Trinity researchers were awarded three out of the four Medals of Excellence awarded by the Irish Research Council (IRC), as the association marks 15 years.
Medals of Excellence are named after former chairs of the IRC and are given to people who stood out from the organisation’s postgraduate and postdoctoral funding calls. Two postgraduate researchers, Miriam Cummins and Aisling Heeran, and postdoctoral researcher, Dr Natalia Muñoz-Wolf, won awards across the arts, humanities and social sciences as well as the science, technology, engineering and mathematics categories.
Cummins, a PhD candidate in the School of Creative Arts, won the Eda Sagarra Medal of Excellence for her research examining post-secularism, gender performativity and performance in the postcolonial world. Her award is the only one of the three that won in the arts, humanities and social sciences category.
The postgraduate award for the science, technology, engineering and mathematics category, the Jane Grimson Medal of Excellence, was awarded to Heeran for her research in investigating the clinical relevance of the radiation-induced bystander effect in rectal cancer patients. A radiation-induced bystander effect is a phenomenon in which cells exhibit effects as a result of signals coming from nearby cancer cells.
Muñoz-Wolf, a research assistant in the School of Biochemistry and Immunology, won the postdoctoral Thomas Mitchell Medal of Excellence for her research investigating morbidity and mortality in pneumococcal disease. Pneumococcal disease is an infection caused by the introduction of pneumococcal bacteria, of which there are 90 types. The disease affects mostly the very young, the very old and those with medical issues relating to their spleen.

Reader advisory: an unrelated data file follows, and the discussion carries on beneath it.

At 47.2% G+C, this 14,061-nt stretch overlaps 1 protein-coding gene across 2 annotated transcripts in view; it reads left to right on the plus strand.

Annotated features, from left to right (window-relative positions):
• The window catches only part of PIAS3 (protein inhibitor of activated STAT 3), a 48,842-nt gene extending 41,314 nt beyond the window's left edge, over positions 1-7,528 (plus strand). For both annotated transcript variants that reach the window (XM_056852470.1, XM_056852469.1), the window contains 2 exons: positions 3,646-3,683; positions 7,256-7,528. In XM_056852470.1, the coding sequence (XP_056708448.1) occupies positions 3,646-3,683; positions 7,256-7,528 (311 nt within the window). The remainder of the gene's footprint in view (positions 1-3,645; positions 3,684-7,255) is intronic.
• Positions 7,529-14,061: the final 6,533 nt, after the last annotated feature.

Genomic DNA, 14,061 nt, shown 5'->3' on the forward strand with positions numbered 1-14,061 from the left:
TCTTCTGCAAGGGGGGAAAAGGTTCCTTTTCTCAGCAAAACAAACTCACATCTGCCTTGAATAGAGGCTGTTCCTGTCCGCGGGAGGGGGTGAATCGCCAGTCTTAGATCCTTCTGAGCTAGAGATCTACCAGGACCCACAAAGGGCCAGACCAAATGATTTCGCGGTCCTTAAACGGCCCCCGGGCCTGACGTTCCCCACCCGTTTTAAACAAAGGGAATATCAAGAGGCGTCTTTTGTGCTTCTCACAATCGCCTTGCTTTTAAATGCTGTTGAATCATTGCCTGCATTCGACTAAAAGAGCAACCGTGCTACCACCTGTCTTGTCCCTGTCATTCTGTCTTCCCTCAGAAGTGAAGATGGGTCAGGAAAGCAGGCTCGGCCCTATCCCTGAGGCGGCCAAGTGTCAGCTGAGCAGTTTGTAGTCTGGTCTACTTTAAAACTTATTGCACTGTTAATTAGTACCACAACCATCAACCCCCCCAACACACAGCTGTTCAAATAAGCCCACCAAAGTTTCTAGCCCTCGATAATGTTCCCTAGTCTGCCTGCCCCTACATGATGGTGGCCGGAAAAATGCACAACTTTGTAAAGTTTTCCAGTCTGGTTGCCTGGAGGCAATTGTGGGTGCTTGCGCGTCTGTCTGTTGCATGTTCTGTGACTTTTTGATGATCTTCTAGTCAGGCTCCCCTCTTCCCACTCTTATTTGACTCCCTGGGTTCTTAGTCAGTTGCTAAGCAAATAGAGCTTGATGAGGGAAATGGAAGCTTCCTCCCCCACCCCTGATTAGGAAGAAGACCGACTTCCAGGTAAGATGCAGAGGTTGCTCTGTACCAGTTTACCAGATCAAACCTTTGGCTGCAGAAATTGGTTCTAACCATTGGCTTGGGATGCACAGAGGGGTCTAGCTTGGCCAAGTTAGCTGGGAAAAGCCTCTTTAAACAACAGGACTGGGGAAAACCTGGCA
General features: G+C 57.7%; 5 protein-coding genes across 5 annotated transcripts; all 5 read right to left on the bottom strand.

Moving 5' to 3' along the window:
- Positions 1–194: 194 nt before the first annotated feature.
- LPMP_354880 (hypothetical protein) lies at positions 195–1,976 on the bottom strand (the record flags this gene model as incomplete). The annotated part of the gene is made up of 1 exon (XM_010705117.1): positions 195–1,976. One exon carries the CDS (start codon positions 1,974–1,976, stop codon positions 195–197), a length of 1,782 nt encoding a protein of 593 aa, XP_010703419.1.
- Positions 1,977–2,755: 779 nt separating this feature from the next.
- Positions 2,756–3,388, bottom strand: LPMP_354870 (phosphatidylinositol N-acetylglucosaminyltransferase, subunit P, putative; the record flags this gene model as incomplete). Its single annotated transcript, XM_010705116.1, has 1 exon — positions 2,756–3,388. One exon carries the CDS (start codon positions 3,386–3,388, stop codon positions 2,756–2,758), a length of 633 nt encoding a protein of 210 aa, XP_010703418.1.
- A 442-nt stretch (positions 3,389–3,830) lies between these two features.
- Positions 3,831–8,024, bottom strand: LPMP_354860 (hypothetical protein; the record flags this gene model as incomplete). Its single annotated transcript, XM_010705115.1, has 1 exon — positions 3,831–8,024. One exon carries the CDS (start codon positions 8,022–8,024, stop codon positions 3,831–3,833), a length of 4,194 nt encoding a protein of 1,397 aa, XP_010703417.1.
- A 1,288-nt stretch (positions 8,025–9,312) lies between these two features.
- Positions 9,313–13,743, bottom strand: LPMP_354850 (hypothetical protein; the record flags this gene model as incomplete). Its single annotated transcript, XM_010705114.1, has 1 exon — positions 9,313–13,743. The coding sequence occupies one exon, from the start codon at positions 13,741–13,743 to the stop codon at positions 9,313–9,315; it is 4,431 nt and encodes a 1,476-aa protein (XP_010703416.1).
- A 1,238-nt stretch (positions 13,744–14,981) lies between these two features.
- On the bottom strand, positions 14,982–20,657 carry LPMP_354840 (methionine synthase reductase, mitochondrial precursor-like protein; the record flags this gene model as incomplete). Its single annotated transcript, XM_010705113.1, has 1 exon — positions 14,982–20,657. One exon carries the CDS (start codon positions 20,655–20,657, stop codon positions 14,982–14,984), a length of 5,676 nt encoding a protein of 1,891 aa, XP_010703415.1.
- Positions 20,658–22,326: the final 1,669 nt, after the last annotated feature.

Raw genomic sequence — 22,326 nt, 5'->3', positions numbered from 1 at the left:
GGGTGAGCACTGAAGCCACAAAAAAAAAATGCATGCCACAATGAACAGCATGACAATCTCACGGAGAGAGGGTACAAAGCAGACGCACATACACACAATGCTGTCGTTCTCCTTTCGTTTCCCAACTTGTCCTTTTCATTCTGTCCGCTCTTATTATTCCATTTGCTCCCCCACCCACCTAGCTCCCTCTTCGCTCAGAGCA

Also awarded was University College Dublin researcher Dr Dan O’Brien, who was given a Medal of Excellence for his research on the intertwining fiction of Philip Roth and Edna O’Brien. He was awarded alongside Dr Martin O’Halloran, a researcher from NUI Galway, who won Researcher of the Year, and Dr Paola Rivetti from Dublin City University, who was named Early-Career Researcher of the Year. O’Halloran’s work focuses on medical electronics, while Rivetti focuses on politics of the Middle East and international relations.
Speaking in a press statement about the awards, the Minister for Training, Skills, Innovation, Research and Development, John Halligan, congratulated the IRC for “funding the brightest research talent”. “Ensuring that we have the pipeline for a broad range of expertise future-proofs our higher education and indeed Ireland in a globally-connected world”, he said.
The IRC is an extension of the Higher Education Authority (HEA) and particularly looks into early-stage career researchers. The awards were given as the IRC marks 15 years of service, including its forebears, the Irish Research Council for the Humanities and Social Sciences and the Irish Research Council for Science, Engineering and Technology.
Speaking on the importance of supporting research, Chair of the IRC and director of Trinity’s Long Room Hub, Jane Ohlmeyer, brought up this milestone: “Over the past 15 years, the Council have awarded 7,776 researchers across all disciplines of research. Having a vibrant research community – and strong public support for research – is now more important than ever before.”